Monday, 13 October 2014

Pope Francis and pastoral care of remarriage & divorce

Upon his return from World Youth Day in July 2013 Pope Francis surprised his followers by making reference to the predicament of divorced and remarried Catholics.  He told reporters that the next synod (October 2014 and now in session) would explore a "somewhat deeper pastoral care of marriage," including the question of the eligibility of divorced. At the same time Pope Francis added that church law governing marriage annulments has to be reviewed, because ecclesiastical tribunals are not sufficient for this.  Such problems, he said, exemplified a general need for forgiveness in the church today. The church is a mother, and she must travel this path of mercy, and find a form of mercy for all, the pope added.  This did not sit well with many traditional Catholics.

More recent public disagreements over whether the Roman Catholic Church can change its teachings on Communion for remarried Catholics are growing sharper with conservatives led by U.S. Cardinal Raymond Burke making another push against loosening the rules.  Burke said allowing Communion for the divorced and remarried would complicate the Church’s pastoral outreach and that better strategies are needed.   The church currently holds (with some exceptions) that divorce and remarriage without a proper annulment is considered 'a grave offence against natural law' and such individuals cannot therefore receive communion.

It is in this context that I recently found myself taking exception.  Withholding communion (in Catholic terms ‘the real presence of Christ’) seems to be a complete contradiction to how God works among his people.  The church appears to be saying “first you must repent and admit your sin, before you can come before God”.  Whereas Jesus said "When he [the Holy Spirit] comes, he will convict the world, and show where right and wrong and judgement lie. He will convict them of wrong..." (John 16:8). At this point the question that needs to be asked is simply:   ‘Who convicts our heart, God or the institution?  While the Church will no doubt refer its members to the various official Vatican documents including "Concerning the Reception of HolyCommunion by Divorced-and-Remarried Members of the Faithful” as submitted by the Congregation for the Doctrine of the Faith in a letter to the world's bishops on October 14, 1994. Others may search for a personal and compassionate answer by looking for a more merciful God within.  Guess what - here again the church claims its ruling has primacy over ‘personal conscience’.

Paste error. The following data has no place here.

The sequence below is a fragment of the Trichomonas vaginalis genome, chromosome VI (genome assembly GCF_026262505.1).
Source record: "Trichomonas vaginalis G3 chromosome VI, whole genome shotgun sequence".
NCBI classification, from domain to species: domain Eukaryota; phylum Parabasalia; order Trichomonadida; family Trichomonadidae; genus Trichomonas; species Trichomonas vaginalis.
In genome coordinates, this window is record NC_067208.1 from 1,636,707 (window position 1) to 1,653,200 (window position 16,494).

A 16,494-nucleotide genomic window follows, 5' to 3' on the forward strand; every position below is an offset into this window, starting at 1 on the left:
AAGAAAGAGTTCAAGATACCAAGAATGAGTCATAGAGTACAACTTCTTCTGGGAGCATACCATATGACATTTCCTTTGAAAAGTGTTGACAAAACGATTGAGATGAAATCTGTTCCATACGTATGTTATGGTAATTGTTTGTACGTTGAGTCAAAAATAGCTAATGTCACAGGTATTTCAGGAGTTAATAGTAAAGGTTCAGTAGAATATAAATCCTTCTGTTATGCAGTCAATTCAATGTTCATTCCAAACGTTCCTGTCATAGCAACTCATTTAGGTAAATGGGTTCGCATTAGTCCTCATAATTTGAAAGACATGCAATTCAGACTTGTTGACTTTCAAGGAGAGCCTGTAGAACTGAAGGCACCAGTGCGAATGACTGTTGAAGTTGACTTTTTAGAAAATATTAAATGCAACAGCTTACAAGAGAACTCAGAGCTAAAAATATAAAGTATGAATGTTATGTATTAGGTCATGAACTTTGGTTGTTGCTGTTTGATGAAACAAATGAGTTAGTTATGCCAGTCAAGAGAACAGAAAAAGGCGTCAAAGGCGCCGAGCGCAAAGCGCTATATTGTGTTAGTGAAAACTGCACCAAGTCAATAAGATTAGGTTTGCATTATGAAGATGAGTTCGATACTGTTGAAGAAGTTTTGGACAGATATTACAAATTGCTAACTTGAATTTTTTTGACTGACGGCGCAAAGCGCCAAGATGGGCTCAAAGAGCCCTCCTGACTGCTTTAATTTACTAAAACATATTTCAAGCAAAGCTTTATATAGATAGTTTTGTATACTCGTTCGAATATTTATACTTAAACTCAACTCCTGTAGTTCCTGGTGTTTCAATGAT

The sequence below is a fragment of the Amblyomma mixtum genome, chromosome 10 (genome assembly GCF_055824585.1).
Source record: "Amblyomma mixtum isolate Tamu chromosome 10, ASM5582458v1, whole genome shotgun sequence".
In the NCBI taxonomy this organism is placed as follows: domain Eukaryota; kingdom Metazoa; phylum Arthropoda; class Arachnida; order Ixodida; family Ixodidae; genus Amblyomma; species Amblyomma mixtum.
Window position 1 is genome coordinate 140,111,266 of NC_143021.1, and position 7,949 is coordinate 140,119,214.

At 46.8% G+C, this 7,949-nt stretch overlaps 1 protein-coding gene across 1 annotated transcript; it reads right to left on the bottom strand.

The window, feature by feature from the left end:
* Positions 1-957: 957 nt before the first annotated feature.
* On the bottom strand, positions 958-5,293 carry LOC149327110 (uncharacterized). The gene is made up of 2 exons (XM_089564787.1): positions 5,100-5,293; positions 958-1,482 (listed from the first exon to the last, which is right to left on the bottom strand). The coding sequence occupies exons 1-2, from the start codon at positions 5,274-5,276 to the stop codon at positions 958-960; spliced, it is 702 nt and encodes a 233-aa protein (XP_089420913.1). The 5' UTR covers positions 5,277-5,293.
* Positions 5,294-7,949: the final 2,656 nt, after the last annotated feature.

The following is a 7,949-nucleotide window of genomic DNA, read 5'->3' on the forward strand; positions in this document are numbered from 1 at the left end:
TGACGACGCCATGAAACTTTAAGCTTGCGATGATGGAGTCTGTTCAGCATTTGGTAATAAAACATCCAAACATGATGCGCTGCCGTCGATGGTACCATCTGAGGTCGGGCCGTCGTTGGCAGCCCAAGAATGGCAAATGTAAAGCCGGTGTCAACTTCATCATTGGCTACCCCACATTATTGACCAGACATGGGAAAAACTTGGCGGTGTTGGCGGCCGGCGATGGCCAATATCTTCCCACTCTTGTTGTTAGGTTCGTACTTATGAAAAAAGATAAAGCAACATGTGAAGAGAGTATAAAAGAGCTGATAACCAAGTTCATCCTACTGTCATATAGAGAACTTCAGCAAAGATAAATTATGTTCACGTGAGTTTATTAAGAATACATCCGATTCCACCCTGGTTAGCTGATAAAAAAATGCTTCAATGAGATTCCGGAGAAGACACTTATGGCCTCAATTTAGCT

While debating the issue on-line with a conservative Catholic news source I was surprised to learn that some Christians believe that have a duty to support their church which includes publically shaming divorced and remarried couples who, according to their definition, have not received the necessary sanction from the church to receive communion.  Reminding them about the biblical story of Jesus and the Samaritan Woman at the Well  (John 4:8) did little to diminish their demand for proper ‘old fashioned’ justice and punishment.    Did Jesus turn away from this adulteress or did he change her heart to the incredible degree the story ends for her?  Remember this woman would probably not have had access to a bible and definitely not the Roman Catholic Catechism. 

Of course in Matthew 5:29 we hear Jesus speaking to the Pharisees when asked by them “Is it lawful for a man to divorce his wife for just any reason?”  And Jesus responds “whoever divorces his wife, except for sexual immorality, and marries commits adultery; and whoever marries her who is divorced commits adultery.”  But did Jesus walk away from them?  The Eucharist was instituted to bring people together ‘in communion with one another and God’  - not for the purpose of judging others. 

Is should be obvious to readers that Jesus never shunned sinners in fact he is often seen surrounded by them.  So why then do some members of the clergy insist that the Eucharist should be publically withheld from the divorced or remarried? Yet we continue to use vengeful punishment language all the time.